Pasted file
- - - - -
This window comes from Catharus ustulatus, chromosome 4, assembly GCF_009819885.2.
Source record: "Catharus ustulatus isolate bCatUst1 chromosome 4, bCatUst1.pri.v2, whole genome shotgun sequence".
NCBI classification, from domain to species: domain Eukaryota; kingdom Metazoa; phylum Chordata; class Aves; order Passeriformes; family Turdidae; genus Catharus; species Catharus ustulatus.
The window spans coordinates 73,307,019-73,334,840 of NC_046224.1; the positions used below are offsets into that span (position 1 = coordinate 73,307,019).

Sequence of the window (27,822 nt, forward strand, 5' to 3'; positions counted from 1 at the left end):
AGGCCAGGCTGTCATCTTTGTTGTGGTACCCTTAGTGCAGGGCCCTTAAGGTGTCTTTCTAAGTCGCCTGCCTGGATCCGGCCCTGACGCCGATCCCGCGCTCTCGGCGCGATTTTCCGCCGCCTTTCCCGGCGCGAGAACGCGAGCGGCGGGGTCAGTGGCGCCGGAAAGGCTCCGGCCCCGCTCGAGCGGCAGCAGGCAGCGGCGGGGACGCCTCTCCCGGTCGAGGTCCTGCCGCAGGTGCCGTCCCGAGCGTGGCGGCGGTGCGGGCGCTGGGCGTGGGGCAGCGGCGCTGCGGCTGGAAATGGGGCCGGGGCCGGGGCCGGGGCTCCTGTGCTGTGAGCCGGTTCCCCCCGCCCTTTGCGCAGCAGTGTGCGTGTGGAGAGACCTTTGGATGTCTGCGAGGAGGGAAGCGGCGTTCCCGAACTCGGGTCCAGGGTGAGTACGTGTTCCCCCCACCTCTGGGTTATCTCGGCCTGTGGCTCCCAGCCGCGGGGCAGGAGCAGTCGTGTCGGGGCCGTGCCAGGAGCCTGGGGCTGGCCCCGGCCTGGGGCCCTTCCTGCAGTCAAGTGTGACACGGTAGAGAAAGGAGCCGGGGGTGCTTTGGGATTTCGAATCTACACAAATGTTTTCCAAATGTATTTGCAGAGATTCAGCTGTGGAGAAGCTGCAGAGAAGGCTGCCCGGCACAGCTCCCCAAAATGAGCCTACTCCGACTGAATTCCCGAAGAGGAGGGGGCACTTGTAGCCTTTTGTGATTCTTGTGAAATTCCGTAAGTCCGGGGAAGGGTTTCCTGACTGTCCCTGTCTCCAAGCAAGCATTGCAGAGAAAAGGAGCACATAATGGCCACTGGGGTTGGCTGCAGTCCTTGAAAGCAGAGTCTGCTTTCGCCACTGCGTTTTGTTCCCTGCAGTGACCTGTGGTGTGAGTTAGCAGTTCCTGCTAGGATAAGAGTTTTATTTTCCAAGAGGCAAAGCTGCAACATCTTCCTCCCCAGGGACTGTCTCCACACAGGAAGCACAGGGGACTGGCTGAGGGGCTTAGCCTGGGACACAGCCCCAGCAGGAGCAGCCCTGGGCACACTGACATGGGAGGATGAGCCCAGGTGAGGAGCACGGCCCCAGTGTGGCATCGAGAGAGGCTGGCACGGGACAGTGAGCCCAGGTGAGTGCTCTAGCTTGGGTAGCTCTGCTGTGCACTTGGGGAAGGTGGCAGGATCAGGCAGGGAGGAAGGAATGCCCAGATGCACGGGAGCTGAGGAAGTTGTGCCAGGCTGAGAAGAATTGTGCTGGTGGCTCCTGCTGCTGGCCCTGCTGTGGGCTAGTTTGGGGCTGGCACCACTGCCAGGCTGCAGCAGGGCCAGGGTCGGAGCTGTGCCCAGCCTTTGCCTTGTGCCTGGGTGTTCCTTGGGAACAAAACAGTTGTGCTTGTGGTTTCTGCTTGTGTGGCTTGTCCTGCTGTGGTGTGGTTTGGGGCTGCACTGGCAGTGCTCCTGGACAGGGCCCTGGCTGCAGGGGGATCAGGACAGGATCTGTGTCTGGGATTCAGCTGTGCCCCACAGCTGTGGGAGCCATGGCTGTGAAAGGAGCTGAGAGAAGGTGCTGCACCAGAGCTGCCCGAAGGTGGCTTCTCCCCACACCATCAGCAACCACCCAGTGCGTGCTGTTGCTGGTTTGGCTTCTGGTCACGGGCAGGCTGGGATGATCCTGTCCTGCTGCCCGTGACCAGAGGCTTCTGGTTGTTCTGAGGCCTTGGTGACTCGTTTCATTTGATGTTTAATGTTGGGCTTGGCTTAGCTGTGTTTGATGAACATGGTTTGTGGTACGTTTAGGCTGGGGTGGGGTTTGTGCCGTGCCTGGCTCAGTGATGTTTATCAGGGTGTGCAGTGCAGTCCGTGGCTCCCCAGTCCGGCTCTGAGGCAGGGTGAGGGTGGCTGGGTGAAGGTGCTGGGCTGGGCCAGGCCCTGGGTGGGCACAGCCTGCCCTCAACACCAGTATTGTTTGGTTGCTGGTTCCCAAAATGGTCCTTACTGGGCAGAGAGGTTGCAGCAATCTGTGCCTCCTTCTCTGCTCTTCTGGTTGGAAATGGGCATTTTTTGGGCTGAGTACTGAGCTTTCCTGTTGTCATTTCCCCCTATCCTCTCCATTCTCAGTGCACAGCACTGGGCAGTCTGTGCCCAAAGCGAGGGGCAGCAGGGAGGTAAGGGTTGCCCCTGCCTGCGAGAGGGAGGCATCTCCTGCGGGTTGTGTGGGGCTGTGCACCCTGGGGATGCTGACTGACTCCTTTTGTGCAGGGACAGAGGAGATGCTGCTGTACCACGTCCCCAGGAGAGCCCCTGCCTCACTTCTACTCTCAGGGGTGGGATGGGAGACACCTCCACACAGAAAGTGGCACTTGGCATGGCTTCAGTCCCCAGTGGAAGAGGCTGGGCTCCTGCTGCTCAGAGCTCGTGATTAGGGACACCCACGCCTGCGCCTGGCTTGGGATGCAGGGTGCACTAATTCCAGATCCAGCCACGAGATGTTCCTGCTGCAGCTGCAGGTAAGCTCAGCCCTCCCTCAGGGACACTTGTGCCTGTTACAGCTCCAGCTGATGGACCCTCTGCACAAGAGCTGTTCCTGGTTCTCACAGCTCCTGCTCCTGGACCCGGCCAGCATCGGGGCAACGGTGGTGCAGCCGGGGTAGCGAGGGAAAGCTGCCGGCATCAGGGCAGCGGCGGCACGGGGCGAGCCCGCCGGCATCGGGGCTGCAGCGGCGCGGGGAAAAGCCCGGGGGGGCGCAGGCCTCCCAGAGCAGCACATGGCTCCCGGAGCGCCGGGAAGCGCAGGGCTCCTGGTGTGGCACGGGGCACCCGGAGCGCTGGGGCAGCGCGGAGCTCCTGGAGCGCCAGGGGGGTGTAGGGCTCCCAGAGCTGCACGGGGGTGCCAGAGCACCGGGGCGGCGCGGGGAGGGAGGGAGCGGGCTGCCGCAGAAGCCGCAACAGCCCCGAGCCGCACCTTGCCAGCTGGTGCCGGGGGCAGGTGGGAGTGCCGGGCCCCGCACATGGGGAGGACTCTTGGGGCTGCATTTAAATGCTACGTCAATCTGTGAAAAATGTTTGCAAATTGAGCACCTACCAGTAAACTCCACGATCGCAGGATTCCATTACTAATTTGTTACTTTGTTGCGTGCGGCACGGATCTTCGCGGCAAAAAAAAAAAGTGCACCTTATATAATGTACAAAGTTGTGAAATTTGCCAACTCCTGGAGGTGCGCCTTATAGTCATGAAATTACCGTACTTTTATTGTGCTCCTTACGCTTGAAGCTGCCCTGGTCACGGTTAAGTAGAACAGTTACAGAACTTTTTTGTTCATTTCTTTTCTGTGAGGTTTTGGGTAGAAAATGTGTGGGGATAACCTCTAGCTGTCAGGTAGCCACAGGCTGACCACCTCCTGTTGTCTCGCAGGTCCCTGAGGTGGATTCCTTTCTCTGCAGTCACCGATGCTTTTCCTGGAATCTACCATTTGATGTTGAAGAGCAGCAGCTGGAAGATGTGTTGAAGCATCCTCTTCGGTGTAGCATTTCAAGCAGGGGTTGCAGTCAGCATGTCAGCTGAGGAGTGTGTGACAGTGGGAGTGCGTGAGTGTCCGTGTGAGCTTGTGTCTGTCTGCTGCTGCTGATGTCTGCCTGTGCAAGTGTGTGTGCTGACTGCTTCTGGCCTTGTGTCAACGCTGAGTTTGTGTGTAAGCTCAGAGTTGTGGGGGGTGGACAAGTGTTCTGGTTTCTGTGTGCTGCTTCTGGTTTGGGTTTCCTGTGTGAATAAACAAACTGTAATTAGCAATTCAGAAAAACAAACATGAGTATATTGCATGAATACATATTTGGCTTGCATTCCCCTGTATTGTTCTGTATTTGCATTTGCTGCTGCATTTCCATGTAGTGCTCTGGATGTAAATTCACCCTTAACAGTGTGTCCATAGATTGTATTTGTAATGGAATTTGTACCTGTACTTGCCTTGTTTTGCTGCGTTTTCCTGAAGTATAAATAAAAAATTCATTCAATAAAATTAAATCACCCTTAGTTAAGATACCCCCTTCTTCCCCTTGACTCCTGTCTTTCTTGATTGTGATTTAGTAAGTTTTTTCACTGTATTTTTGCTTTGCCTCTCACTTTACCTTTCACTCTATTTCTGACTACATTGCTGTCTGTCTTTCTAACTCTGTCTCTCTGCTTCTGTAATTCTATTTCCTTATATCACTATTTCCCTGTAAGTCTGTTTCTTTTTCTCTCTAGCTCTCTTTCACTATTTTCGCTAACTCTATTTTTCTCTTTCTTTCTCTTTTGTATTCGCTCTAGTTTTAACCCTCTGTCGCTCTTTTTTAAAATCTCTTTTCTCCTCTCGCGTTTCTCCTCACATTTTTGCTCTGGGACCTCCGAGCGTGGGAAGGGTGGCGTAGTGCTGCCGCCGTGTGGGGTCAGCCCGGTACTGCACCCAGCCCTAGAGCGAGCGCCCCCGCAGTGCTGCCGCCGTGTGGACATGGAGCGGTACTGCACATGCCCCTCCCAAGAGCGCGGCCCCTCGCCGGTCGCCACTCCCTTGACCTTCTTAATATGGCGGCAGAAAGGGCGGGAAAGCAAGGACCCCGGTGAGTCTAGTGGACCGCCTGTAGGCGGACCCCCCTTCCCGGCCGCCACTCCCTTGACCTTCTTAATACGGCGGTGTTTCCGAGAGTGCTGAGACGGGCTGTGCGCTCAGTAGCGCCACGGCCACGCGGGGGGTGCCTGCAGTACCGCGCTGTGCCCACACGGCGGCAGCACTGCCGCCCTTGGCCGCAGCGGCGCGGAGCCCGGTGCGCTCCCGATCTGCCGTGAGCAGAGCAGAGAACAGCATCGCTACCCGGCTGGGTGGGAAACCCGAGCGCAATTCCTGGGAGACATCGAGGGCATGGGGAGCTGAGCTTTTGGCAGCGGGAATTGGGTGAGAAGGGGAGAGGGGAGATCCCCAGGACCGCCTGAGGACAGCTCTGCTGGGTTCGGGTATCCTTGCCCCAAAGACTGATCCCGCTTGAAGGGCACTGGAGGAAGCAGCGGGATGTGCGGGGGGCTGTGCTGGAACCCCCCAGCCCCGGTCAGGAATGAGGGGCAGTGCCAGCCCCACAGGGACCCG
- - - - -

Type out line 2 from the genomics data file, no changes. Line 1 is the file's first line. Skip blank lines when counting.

Source record: "Catharus ustulatus isolate bCatUst1 chromosome 4, bCatUst1.pri.v2, whole genome shotgun sequence".